A range of mysterious states are explored and expressed – largely through subtle timbre modulations – across the three pieces on this CD, all of which (I’m glad to say) exist aloof of the dry planes of the ‘standardised academic avant-garde’ of the 20th Century, which ordinarily leave laymen listeners like me frozen. But while the evocation of ‘minimalism’ (of ‘Romanian’ orientation albeit) might lead one to postulate an artistic debt to one of the ‘big names’ of that genre, or else a tasteful (but unoriginal) time spent droning in cruise control mode, the term here explicates a distinctive structural simplicity that has as its point of contemplation the most essential ‘forms’ on which known phenomena are founded. The endless permutations of quadrilateral grids of Piet Mondrian – previously a dedicatee of Georgescu’s – provides one visual and spiritual analogue. The inverted commas on either side of the phrase ‘maximalistic minimalism’ envelope a nomenclature that accommodates a repetition of simple motifs expressed across a wide, often explosive dynamic range; a set of meditatively conjured variations that find easy residence in Georgescu’s snapshots of the ‘eternal flow’, suggesting a narrative development occurring not horizontally, but vertically.
Simultaneously confirming and refuting this hyperbolic notion is ‘Horizontals (Symphony No 2)’, in which saw-toothed intervals are repeated, accented and silenced (but never effaced) by brass booms, metallic clangs and Partch-esque percussive meandering. It proceeds in swells and sighs, punctuated periodically by capricious explosions and dissipations of activity, which somehow preserve a cohesive and strangely emotive whole. Conceptually, La Monte Young provides the earliest progenitor of this ‘stop time’ work, and a sense of endlessness that exceeds the piece’s 22-minute lifespan. That said, my feeble familiarity with such composition yields references like Philip Glass, whose sparse phrasing is reduced further still and imbued with the kind of atonal mannerisms lifted by Messrs Zorn and Zappa from their respective pantheons. In addition, the moments of majesty seem kindred to those found in Giacinto Scelsi’s archetypal dramas such as ‘Hurqualia’; their magnificence is mirrored here at least.
The composer justifies the titular linearity as a technical (and temporal) necessity, given the inevitability of duration as a factor in the listening experience, while reminding us that ‘opening’ and ‘closing’ – in the conventional sense at least – constitute false concepts in music that seeks to express ‘an idea or feeling of eternity’, wherein an immanent, archetypal mythology – ‘something transcendental, beyond sounds, instruments, forms and structures’ – implies a ‘longing’ for ‘the eternal and endless’. Difficult is it to assess the veracity of this description, but I find any scepticism silenced as the piece gains momentum, and shifting tectonics reveal subterranean magma, as if permitting expression to an otherwise ineffable reality: gestures become more forceful; the atmosphere increasingly monumental, but clearly governed as if by universal laws.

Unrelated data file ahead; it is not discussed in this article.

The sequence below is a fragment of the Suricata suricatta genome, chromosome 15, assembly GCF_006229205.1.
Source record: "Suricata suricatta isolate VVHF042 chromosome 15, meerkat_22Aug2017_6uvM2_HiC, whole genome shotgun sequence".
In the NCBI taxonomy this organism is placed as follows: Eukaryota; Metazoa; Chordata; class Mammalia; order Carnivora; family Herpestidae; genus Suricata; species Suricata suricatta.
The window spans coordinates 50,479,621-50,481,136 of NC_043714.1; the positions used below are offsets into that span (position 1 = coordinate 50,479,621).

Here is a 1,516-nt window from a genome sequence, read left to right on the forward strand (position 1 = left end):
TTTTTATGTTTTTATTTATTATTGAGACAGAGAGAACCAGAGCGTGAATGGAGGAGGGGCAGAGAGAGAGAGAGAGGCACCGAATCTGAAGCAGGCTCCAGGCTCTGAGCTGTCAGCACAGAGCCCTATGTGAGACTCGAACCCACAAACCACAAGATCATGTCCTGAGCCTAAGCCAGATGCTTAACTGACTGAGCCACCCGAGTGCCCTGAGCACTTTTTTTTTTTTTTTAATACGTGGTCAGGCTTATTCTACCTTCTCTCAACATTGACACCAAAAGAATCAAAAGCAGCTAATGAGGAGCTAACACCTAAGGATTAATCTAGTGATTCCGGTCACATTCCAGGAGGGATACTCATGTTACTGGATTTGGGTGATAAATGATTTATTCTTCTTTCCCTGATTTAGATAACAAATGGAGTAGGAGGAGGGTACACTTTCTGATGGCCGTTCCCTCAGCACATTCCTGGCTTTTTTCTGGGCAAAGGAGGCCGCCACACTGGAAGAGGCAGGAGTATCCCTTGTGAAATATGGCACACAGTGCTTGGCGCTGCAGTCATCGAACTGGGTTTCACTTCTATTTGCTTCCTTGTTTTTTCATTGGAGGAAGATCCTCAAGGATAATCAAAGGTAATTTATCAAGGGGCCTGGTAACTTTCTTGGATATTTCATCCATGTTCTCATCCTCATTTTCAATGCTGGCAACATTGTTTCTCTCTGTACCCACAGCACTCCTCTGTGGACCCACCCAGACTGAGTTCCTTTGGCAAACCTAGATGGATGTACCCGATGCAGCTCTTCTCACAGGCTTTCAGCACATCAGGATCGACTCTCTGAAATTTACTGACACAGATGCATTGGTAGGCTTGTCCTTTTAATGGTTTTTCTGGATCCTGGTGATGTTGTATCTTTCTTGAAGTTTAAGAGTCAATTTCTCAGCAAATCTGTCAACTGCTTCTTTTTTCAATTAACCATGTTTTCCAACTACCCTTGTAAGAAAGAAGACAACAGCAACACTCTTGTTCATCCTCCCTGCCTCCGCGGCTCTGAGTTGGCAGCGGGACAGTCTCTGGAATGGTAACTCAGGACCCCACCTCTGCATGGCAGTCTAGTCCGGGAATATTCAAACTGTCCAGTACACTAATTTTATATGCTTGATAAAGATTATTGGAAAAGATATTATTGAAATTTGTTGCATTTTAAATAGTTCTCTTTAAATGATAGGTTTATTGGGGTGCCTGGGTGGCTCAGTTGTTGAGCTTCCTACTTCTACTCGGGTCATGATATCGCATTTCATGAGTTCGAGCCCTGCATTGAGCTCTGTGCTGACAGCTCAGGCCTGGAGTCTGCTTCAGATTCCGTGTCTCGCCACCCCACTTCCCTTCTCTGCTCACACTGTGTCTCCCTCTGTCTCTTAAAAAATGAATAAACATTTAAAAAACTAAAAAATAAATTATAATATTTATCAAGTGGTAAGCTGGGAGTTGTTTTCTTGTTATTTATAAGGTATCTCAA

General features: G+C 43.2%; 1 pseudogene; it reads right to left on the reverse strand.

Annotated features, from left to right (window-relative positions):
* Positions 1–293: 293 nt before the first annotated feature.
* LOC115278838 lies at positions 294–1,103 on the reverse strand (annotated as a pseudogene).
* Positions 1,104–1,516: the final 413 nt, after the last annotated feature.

‘In Perpetuum (String Quartet No 10)’ displays a more fragile and tentative persona: strings agitated, sometimes plucked and teased to create a perpetual undulation visited by all forms of ‘eye floater’ micro-events happening upon the surrounding space. The resulting tension between perpetual and ephemeral dynamics produces a deceptively subdued field of activity in which little of note seems to happen, in spite of impressions otherwise. A more dramatic specimen, ‘Et Vidi Caelum Novum (Skizze Für Ein Fresko 3)’ (‘Then I saw a New Heaven – Sketch for a Fresco’) thuds open with Scelsian grandeur: booming drums, sleigh bells and a fugue-like choral furore threatens to overwhelm the listener with its religious fervour. The schizophrenia implied by the title’s mixture of Latin and German is evident throughout, as subterranean murmurs and hammered piano herald the imminence of some apocalyptic message to be revealed to the unsuspecting mind. The awesomeness of this eternal moment of (intellectual) unknowing is implied in the range of dynamic states exhibited throughout.
Though I feel eminently unqualified to pass informed verdict on this remarkable trio of compositions, the best recommendation I can offer is that it intrigues and excites me the way so much modern composition does not, and that intuitively I sense truth in the potentially hyperbolic explanations offered for the composer’s work. With every listen I learn less, not more about what I am listening to. So, what higher recommendation could I offer?